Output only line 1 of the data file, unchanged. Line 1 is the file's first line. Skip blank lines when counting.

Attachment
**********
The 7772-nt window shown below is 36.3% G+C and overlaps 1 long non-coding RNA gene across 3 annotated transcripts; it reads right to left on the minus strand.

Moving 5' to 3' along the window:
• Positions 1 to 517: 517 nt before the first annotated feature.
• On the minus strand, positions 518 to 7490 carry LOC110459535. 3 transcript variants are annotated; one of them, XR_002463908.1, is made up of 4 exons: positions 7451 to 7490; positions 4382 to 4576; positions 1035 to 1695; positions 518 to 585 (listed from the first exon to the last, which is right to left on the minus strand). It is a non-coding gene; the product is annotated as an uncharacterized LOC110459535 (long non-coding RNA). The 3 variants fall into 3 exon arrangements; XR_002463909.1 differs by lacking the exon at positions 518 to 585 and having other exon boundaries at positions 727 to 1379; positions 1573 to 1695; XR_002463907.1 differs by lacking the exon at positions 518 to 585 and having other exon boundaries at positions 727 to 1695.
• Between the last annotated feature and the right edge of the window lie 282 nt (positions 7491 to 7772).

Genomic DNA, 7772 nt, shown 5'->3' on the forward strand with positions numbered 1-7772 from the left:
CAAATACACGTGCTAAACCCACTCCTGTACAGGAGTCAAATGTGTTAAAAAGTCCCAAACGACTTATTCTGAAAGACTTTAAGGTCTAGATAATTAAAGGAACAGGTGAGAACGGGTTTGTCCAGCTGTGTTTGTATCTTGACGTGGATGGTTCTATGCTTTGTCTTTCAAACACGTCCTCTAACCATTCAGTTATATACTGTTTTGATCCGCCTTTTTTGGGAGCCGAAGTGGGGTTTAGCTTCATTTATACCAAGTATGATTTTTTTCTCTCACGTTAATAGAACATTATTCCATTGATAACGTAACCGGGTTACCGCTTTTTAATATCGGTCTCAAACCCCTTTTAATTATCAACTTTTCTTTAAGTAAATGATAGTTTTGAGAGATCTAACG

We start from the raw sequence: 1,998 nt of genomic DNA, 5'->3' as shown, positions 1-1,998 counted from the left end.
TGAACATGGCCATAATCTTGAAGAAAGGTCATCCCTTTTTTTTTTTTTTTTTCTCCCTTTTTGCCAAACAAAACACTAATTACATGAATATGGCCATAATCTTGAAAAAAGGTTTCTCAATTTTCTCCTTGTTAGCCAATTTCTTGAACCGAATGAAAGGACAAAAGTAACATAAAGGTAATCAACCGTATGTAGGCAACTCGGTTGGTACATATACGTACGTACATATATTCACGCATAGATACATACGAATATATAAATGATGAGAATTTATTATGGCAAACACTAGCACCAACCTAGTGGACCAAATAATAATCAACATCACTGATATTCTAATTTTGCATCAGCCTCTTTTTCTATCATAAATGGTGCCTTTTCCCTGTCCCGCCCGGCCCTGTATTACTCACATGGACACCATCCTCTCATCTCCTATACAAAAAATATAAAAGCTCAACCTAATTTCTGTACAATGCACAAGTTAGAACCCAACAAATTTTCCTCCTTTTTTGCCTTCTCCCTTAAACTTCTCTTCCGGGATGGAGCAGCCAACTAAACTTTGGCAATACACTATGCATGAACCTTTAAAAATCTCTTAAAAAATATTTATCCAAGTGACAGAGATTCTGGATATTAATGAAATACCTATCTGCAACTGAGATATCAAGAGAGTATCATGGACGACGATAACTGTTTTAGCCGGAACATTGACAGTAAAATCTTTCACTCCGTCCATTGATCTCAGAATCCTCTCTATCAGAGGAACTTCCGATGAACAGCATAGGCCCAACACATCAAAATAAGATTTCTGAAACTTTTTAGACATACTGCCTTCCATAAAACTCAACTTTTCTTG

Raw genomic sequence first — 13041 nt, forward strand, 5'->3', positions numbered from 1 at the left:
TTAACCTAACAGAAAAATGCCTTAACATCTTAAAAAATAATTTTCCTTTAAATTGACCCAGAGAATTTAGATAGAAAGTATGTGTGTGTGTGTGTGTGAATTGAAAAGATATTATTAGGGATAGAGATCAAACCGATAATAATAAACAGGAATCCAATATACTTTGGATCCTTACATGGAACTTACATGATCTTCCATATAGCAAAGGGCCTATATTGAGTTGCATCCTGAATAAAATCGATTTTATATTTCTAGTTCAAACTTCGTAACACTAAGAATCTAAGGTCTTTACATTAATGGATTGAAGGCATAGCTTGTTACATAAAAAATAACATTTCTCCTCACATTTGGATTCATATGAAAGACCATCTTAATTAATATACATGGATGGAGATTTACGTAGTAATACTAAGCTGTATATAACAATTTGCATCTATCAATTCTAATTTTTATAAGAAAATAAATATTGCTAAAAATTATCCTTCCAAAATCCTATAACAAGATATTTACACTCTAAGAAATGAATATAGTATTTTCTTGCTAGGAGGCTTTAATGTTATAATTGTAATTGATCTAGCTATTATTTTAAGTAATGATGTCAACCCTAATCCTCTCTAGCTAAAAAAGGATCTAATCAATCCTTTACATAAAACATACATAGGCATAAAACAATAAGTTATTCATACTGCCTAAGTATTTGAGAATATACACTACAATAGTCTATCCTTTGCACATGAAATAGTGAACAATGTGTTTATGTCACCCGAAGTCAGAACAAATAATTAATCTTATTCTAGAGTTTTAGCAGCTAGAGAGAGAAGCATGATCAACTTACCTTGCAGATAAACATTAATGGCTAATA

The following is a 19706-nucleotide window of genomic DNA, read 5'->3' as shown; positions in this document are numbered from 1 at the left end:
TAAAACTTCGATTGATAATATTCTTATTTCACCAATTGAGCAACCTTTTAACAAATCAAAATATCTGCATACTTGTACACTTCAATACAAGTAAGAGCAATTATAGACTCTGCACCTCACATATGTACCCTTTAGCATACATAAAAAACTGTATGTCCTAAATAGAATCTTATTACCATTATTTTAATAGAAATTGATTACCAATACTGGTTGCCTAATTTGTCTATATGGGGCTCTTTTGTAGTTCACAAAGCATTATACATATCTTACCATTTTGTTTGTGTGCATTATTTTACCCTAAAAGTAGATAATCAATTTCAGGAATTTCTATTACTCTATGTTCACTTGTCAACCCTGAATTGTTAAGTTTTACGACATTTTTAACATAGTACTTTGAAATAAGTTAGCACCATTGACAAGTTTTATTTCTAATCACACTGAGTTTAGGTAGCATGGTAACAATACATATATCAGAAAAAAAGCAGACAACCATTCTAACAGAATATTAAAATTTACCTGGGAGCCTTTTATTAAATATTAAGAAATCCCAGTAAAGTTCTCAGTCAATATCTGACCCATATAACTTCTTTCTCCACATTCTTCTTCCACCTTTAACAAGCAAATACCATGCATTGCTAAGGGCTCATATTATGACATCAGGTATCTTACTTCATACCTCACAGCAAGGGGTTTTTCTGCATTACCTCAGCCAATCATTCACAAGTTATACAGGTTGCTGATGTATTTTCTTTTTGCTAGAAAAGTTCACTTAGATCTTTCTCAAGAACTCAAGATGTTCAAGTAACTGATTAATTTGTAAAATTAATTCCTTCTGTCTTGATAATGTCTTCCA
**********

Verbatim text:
The 7772-nt window shown below is 36.3% G+C and overlaps 1 long non-coding RNA gene across 3 annotated transcripts; it reads right to left on the minus strand.